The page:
Photo essay: Flamingo city in Navi Mumbai

This is the best time of the year to catch the flamingos and other winter migrants in Mumbai.

It is magic at the DPS Lake these days. Located near Palm Beach Road behind Delhi Public School, Nerul in Navi Mumbai, the lake is home to many different species of birds. At this time of the year, the flamingos stand out and they are there in thousands!

Flamingo City. (Pic: Malcolm Stephens)
(Pic: Malcolm Stephens)

Greater and Lesser flamingos fly in to Mumbai every winter from Kutch, Gujarat and Sambar Lake, Rajasthan. They are also known to come from other countries such as Pakistan, Afghanistan and Iran. The winters are harsh there, and apart from the warmth, the shallow waters at the mudflats at various spots in the Greater Mumbai area provide them with the algae, fish and other food that they thrive on.

(Pic: Malcolm Stephens)

About a decade ago, the area was identified as potentially great for a residential and commercial project. Today, the lake still exists only because of citizen activism and subsequent orders of the Bombay High Court.

Whenever I see these wonders, I remember with gratitude, the residents of the area who fought to keep this space “undeveloped” and protected.

(Pic: Malcolm Stephens)
(Pic: Malcolm Stephens)

The sight at DPS Lake the other day was breath-taking. For a short time, all the flamingoes were facing in the same direction. My friend Rattan observed that they probably were waiting for the signal from their leader to take off.

Waiting for the leader’s signal. (Pic: Malcolm Stephens)

The lake soon got overcrowded and many flew away, probably to Talawe Wetlands and the T.S. Chanakya maritime campus. These are the other spots in our neighbourhood that flamingos love.

Seagulls flying over the flamingos at DPS Lake. (Pic: Malcolm Stephens)

Flamingo habit is constantly under threat. The mangroves that line our coastline are under threat. But we people living in the area are committed to make the magic last forever.

Also read:

Comments:

  1. Valsa says:

    Great write up, accompanied by stunning pictures. Kudos to the citizens for preserving the lake and to Malcolm Stephens for highlighting the wonderful annual flamingo migration.

  2. Vimala says:

    Do they come in the afternoons?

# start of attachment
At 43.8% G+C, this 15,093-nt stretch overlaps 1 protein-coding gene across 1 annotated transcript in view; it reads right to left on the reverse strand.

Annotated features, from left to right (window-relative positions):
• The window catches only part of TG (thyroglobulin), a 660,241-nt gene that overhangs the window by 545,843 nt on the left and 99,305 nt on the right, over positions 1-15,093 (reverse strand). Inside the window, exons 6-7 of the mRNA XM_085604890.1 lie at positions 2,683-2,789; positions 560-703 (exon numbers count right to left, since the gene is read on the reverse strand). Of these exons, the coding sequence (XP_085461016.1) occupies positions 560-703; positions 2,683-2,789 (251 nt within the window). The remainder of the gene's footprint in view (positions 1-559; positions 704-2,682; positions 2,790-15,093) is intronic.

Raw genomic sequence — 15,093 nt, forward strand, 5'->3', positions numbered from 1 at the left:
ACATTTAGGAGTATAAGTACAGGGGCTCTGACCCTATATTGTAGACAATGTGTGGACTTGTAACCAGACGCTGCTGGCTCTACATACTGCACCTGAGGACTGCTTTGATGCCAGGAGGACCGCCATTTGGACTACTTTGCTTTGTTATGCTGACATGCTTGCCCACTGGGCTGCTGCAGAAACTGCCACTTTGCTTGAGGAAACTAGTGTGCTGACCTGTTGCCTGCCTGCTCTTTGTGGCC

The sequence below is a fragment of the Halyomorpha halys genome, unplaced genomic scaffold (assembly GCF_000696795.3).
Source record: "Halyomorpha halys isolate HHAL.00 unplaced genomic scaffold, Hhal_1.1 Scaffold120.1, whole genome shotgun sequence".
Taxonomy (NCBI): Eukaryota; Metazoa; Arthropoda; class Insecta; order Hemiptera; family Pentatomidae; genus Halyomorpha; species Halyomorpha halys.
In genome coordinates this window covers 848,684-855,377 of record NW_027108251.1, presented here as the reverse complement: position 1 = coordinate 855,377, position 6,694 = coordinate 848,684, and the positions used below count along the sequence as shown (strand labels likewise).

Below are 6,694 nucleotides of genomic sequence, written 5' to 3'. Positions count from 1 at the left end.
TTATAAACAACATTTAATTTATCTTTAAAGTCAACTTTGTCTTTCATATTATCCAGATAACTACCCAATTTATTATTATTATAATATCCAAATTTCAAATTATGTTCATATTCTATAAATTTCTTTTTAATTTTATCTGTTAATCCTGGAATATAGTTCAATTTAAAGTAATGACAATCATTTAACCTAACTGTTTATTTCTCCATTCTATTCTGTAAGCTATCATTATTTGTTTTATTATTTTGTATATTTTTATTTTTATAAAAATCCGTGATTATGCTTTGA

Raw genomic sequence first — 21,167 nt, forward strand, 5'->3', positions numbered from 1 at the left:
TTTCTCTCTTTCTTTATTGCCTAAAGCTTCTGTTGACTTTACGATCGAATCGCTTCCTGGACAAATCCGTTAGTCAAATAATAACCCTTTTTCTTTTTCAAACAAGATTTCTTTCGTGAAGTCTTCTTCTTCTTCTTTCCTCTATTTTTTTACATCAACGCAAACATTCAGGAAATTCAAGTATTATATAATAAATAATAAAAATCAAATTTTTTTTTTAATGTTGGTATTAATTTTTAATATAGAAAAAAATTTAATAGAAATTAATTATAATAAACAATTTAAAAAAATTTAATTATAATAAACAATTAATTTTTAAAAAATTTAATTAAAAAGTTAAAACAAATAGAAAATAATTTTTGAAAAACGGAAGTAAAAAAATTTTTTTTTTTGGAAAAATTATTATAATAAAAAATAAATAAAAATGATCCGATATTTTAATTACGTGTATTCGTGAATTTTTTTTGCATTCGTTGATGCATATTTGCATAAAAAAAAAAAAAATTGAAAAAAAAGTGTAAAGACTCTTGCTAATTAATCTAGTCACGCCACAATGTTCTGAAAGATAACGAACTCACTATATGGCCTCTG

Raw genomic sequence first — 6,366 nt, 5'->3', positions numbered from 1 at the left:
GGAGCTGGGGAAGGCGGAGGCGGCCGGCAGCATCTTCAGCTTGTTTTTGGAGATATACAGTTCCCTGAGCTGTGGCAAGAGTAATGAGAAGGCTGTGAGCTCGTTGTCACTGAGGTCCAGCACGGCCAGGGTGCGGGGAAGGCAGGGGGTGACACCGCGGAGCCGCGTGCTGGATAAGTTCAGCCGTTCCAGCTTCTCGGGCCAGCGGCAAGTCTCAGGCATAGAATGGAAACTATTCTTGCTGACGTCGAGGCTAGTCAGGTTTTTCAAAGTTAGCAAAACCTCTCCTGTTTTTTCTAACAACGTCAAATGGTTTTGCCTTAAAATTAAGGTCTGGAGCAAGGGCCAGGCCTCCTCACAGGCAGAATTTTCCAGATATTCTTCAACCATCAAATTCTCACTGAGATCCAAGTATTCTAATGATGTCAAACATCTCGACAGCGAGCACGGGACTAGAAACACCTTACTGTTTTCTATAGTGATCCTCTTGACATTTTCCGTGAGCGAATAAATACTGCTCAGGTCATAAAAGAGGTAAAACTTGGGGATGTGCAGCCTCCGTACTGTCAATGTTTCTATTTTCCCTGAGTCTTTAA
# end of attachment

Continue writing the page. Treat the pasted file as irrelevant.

At what time?

    Please let me know so that I can take 15 mins to reach DPS lake

  3. Anurag Sood says:

    Beautiful pics and superb writing. Congrats and keep it up.

  4. Bina Eapen. says:

    Awesome pics by Malcolm. Thanks to the citizens who preserved the wetlands for the beautiful birds who arrive year after year.

Leave a Reply

Your email address will not be published. Required fields are marked *

This site uses Akismet to reduce spam. Learn how your comment data is processed.

Similar Story

Study shows TNPCB ill-equipped to monitor the environmental impact of pollution

The scientific team of TNPCB is working at half its strength, affecting the Board's ability to carry out inspections in Chennai and other parts of the State.

The Central Pollution Control Board and the State Pollution Control Boards are the primary custodians for preventing and controlling all forms of pollution in our country. Despite their significant role in environmental protection, the public is mostly unaware of the functions of these regulatory bodies, due to insufficient research. Therefore, we at Citizen consumer & civic Action Group (CAG) have attempted to understand the functions of the Tamil Nadu Pollution Control Board (TNPCB), through a study titled โ€˜The Tamil Nadu Pollution Control Board in Retrospect: An Examination of Selected Parameters from 2017 to 2022.โ€™ Read more: Fisherfolk lament as environmental…

Similar Story

Why the national programme for clean air failed a gasping Mumbai

Mumbai has seen an alarming decline in air quality. A look at the limited impact of the National Clean Air Programme on mitigating pollution.

October 2023 was a shocker for Mumbai. The coastal city has historically recorded lower AQI levels as compared to Delhi, which is notorious for its poor air quality. But the tables turned in October 2023, with AQI in Mumbai reaching dangerously high levels of up to 300, surpassing Delhi for several days. This led to a slew of respiratory ailments, more so among the vulnerable populations. PM2.5 levels have, in fact, seen a consistent increase in Mumbai over the past three years. Dr Jui Mandke, a paediatric surgeon practising in Mumbai, says, โ€œIn October 2023, we encountered the maximum number…